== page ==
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The Other Half

The Other Half: How Alan Hsia’s clubs in Taipei and Shanghai survived the coronavirus

What Taipei can learn from Shanghai

  • Otto Clubman
  • 8 June 2020

Behind every great dance artist, music festival, club or dance label, there is a business partner: otherwise known as The Other Half. Every month, we talk with these power players of the Asian dance music world — those that are behind the scenes, yet hugely influential. Through exclusive interviews, we’ll look at the hot topics of the moment, speaking with “those who know”.

For our first installment, we speak with Alan Hsia, co-founder of theLoop. Based in Taipei, Alan is a pioneer in the Asian dance music industry with twenty years of experience running clubs, launching music festivals and managing artists. Founder of some of Taiwan’s premier venues including OMNI, KOR and ALTA, as well as Shanghai’s incarnation of KOR, Alan has seen first-hand the development of the dance industry in the region from its early days through today.

We recently had a wide-ranging conversation about the business of running clubs and managing artists in Asia.

Alan, thanks so much for being here. Luckily, Taipei was spared by the worst of the coronavirus outbreak, but there were some tough weeks in the club world there. How did you adjust your business model and cut costs to make it through the difficult time?

"In Taipei, there never was a mandatory government shut down of the clubs. However, we were the first ones to voluntarily do so, out of caution. Actually, we received a lot of praise for this move, as it paved the way for other clubs in the market to follow suit. Our employees were overwhelmingly behind this as well; they knew it was the right thing to do. I’m glad we were able to set an example. In total, our venues were closed for about six weeks because the government did an outstanding job controlling the outbreak."

As far as cost cutting to get through this period, I’m proud to say we were able to keep on 100% of our staff. We all took pay cuts, with the senior management bearing the biggest cuts – completely eliminating our pay through that period. The other staff were able to maintain most of their salary during the period. Also, for those employees with special situations, we listened and helped out as best we could, on a case by case basis. So, while nobody wished for this situation, in the end, I think it even helped bring our team closer together, because it was clear to the entire team that we were all in this together.

One reason we were able to keep salaries going was that my team and I have always been naturally conservative with our cash management, and we maintain a cushion for shocks like these. I launched my first club in 2001, and SARS hit two years later. I learned a lot from that experience. You need to plan for shocks to the business. It might be virus, or political shocks, or something else…you never know what will happen, especially in this business. So, we had the advantage of having a conservative mindset – based on our two decades of experience and seeing the ups and downs of the business. Our past experience helped prepare us for this specific crisis."

"You need to plan for shocks to the business. It might be virus, or political shocks, or something else…you never know what will happen, especially in this business. "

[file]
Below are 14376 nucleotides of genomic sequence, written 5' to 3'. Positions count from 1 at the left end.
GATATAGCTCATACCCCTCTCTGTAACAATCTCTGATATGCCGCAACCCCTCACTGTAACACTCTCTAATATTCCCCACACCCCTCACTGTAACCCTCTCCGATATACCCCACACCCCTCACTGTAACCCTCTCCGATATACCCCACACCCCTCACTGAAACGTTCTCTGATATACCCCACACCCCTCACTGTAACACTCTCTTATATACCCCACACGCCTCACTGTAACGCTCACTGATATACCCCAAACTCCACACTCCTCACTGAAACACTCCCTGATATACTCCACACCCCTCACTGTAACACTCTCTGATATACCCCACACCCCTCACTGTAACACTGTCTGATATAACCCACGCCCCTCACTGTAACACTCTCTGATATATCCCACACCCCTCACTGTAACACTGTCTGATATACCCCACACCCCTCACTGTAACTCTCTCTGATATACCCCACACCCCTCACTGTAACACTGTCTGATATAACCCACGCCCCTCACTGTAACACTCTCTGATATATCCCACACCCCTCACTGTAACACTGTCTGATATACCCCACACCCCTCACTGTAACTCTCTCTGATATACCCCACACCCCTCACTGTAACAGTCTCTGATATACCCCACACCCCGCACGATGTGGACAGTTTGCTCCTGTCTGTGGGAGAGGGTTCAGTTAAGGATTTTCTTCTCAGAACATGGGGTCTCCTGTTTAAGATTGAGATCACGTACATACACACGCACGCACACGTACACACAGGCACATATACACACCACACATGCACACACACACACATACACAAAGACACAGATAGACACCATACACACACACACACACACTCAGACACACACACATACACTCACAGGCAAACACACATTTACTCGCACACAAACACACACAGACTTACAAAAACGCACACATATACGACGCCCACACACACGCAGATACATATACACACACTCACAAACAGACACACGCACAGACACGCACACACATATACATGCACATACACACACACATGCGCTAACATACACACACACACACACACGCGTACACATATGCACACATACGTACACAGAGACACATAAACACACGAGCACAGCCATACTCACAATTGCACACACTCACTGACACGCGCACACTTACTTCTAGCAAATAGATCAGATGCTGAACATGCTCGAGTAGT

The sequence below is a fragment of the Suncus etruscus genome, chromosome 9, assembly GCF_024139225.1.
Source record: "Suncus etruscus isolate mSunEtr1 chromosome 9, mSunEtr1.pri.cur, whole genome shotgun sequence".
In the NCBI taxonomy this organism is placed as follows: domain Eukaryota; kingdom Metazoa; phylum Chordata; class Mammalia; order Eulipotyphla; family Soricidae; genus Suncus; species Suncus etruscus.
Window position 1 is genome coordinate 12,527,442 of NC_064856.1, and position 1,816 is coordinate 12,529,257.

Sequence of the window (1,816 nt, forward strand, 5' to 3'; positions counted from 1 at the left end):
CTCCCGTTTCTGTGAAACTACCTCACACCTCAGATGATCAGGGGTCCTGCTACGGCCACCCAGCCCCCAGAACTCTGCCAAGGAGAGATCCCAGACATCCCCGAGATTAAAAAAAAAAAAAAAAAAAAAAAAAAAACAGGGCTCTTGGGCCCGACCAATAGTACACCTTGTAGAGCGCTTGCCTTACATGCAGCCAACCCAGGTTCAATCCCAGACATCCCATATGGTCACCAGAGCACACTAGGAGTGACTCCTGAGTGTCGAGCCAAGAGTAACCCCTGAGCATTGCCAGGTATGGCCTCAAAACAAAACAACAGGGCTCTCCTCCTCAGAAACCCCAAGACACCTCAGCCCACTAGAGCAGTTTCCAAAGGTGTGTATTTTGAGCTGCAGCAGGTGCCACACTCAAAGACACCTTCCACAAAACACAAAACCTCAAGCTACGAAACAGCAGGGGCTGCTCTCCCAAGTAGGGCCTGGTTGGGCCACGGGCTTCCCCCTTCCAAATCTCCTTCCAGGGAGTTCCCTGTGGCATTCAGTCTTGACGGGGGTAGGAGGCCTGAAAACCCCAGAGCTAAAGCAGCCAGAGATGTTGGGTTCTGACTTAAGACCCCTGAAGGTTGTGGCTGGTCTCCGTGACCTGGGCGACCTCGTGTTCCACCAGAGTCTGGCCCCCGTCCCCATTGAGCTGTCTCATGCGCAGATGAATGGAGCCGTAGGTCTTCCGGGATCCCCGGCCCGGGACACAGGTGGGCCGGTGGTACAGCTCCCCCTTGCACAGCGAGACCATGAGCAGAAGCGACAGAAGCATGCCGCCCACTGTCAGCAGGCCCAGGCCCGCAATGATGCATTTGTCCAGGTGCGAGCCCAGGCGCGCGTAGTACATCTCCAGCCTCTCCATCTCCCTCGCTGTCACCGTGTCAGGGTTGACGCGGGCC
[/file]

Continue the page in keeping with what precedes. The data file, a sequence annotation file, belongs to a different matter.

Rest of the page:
What new measures are in place now at your clubs regarding safety and operations? And has this added to your cost of operations?

"We were lucky in that we were prepared for this. Our club OMNI has been used by a church every Sunday for the past three years. The church donated a hospital-grade air purifier to the club. So, we had top quality equipment in place as we re-opened. We’ve moved to purchase similar purification systems for our other venues, as well. So, we are really going out of our way to make sure the air is clean and circulating properly.

As to other costs, there is some additional expense for disinfectant and cleaning supplies, as we’ve increased the frequency of cleaning. Also we provide face masks to the staff and offer them to customers who ask for it. Actually, even this was a bit complicated, as we had to apply to the government for the right to distribute masks, since the supply was being controlled by the government, as they were being hoarded and were in short supply for a while. But we made sure we got these to our staff and guests."

Do you think things have changed forever in clubbing due to this virus? What will be the long-lasting effects on the business in Taipei and Shanghai?

"A lot of people are saying that clubbing will never be the same. I don’t believe it. Bars, restaurants and clubs will definitely come back. It returned after SARS, and will do so now. The fact is, people are social; they want to go out and let off steam. It will always be that way.

However, one interesting change is now taking place in Shanghai due to the virus situation. Club owners have realized they don’t actually need to be open for seven days a week – they can focus on the weekend. In the past, they would stay open every night – stocking the club with “actors” on off-nights. That’s too expensive and not sustainable now. Post-virus, Shanghai clubs have come to realize it’s ok to close down three nights a week, and focus on the weekend period. Taipei has always had a three days a week club culture. It's better to be profitable those three or four nights, and keep costs down the rest of the week. I think this will be a big change in clubbing culture in the future."

Live event streaming has really taken off during the pandemic. Do you think streaming is here to stay? Will it co-exist with live events, or will its importance recede as people go back to clubs?

"Actually, we’ve been looking into streaming for over four years; it just took the virus to finally make it take off. Personally, I don’t see streaming as hitting the same market as the club crowd. I think this model expands the potential customer base and helps reach a new audience. In our experience, the crossover between audience – streaming and clubs - is less than 10%. Streaming reaches an entirely new market.

We’ve had a lot of experience with streaming and have realized that the success of the shows depends on building the personality of the artist, rather than purely showcasing their craft. It’s about getting to know that person; seeing the personal side of the DJ. So, it’s a supplemental platform, and can reach a wider audience than just club goers. It appeals to people who want to see engaging personalities and learn something about more about the artist."